From Round to Square (and back)

For The Emperor's Teacher, scroll down (↓) to "Topics." It's the management book that will rock the world (and break the vase, as you will see). Click or paste the following link for a recent profile of the project:

A new post appears every day at 12:05* (CDT). There's more, though. Take a look at the right-hand side of the page for over four years of material (2,000 posts and growing) from Seinfeld and country music to every single day of the Chinese lunar calendar...translated. Look here ↓ and explore a little. It will take you all the way down the page...from round to square (and back again).
*Occasionally I will leave a long post up for thirty-six hours, and post a shorter entry at noon the next day.

Monday, April 21, 2014

Goofus and Gallant Teach History and Ethnography—Petulant Demands

Click here for the "Goofus and Gallant History and Ethnography Resource Center"—(all posts available)
Click here for the introduction to the Round and Square series "Goofus and Gallant History and Ethnography"
This is a "small" (小) post—click here for an explanation of Round and Square post lengths.
 ***  ***
On this date on Round and Square's History 
21 April 2013—China's Lunar Calendar 2013 04-21
21 April 2013—Philosophy of History: Heaven is High and the Emperor is Far Away
21 April 2012—Fieldnotes From History: Head Tales
21 April 2011—Endings: Argonauts of the Western Pacific
[a] Highlights Magazine June/July 1959
You probably didn't see this coming. Here is one of the oddest pedagogical experiments in the twentieth century, and it makes the Republic of China (on Taiwan) primary school readers look almost tame in comparison (well, sometimes). It began as early as 1936, depending on the hoary sources you investigate. By 1948, it was a part of Highlights magazine for children, and I got my copy every week (several decades after 1948, I might add) at Randall School in Madison, Wisconsin, back when the Badgers lost eighty percent of their football games.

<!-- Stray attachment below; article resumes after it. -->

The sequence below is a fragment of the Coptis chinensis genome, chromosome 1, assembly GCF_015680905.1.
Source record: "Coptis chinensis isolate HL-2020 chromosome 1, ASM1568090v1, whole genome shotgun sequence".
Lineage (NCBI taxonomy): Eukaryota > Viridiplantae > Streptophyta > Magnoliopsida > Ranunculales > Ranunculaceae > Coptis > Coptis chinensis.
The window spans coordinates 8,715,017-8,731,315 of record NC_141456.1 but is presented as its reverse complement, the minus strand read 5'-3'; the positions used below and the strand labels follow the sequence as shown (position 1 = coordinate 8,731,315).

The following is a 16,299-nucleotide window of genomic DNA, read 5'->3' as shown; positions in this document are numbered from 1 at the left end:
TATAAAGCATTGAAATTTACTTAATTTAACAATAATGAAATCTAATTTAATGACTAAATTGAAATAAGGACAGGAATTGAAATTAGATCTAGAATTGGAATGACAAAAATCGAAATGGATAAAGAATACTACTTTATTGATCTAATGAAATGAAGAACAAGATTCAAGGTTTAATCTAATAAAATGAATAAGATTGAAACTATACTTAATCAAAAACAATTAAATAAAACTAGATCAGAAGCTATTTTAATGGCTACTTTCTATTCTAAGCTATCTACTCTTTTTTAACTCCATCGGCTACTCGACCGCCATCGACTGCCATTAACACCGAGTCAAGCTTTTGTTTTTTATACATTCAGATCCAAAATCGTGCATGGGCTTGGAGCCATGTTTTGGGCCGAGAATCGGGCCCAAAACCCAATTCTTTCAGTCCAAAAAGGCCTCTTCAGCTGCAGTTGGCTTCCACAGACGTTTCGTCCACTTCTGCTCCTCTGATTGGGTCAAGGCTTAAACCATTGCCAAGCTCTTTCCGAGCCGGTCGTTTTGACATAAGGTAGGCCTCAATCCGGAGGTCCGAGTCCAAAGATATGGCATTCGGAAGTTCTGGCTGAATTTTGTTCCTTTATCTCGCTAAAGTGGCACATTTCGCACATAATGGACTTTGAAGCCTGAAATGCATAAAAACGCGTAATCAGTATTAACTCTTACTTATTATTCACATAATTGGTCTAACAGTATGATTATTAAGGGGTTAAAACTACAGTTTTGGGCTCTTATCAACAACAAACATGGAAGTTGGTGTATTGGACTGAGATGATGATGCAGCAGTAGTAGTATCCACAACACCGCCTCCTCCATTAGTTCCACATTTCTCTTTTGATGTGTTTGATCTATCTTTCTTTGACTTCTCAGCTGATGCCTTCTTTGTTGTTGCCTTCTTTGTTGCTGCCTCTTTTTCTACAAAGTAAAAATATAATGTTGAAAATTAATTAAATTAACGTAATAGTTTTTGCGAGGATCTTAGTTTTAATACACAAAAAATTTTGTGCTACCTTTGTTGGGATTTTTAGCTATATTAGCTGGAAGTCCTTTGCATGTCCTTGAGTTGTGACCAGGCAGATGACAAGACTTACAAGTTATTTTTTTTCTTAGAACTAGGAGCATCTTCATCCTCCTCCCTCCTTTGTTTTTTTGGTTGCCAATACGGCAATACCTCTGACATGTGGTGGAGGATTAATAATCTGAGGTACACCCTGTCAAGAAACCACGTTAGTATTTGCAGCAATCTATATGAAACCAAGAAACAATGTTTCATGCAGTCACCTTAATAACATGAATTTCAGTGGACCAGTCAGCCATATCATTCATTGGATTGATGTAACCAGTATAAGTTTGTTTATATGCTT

This series will teach us a great deal about culture, society...and history. I lived some of it. I would be lying if I said that I didn't aspire to be Gallant...even as I recognized the stupid lack of irony in all of these unreflective adults-writing-for-children-DIDACTIC posts. Still, I wanted to be Gallant. decide.
[b] Scowl RF

Goofus and Gallant are at it again.

It seems that the Summer 1959 Goofus does not know how to ask for permission. And, if you look carefully at the drawings, you will see that mama does not look at all amused. As I once heard it, "...and if mama ain't happy, ain't nobody happy." 

Our little Gallant has it quite otherwise in his charmed and cherubic little life. He says "please," "thank you," and "may I..." These words are not part of Goofus's vocabulary.

And mama knows it.

As we proceed with this series, we'll start to think about some of the unexamined little social dynamics in the drawings. A good place to start might be Goofus's parents. I don't want to start by blaming mom and dad, but...

Let's think about this for the week and discuss it next Monday. We'll call it "the social roots of Goofus-speak."
[c] Polite Give-and-Take RF

No comments:

Post a Comment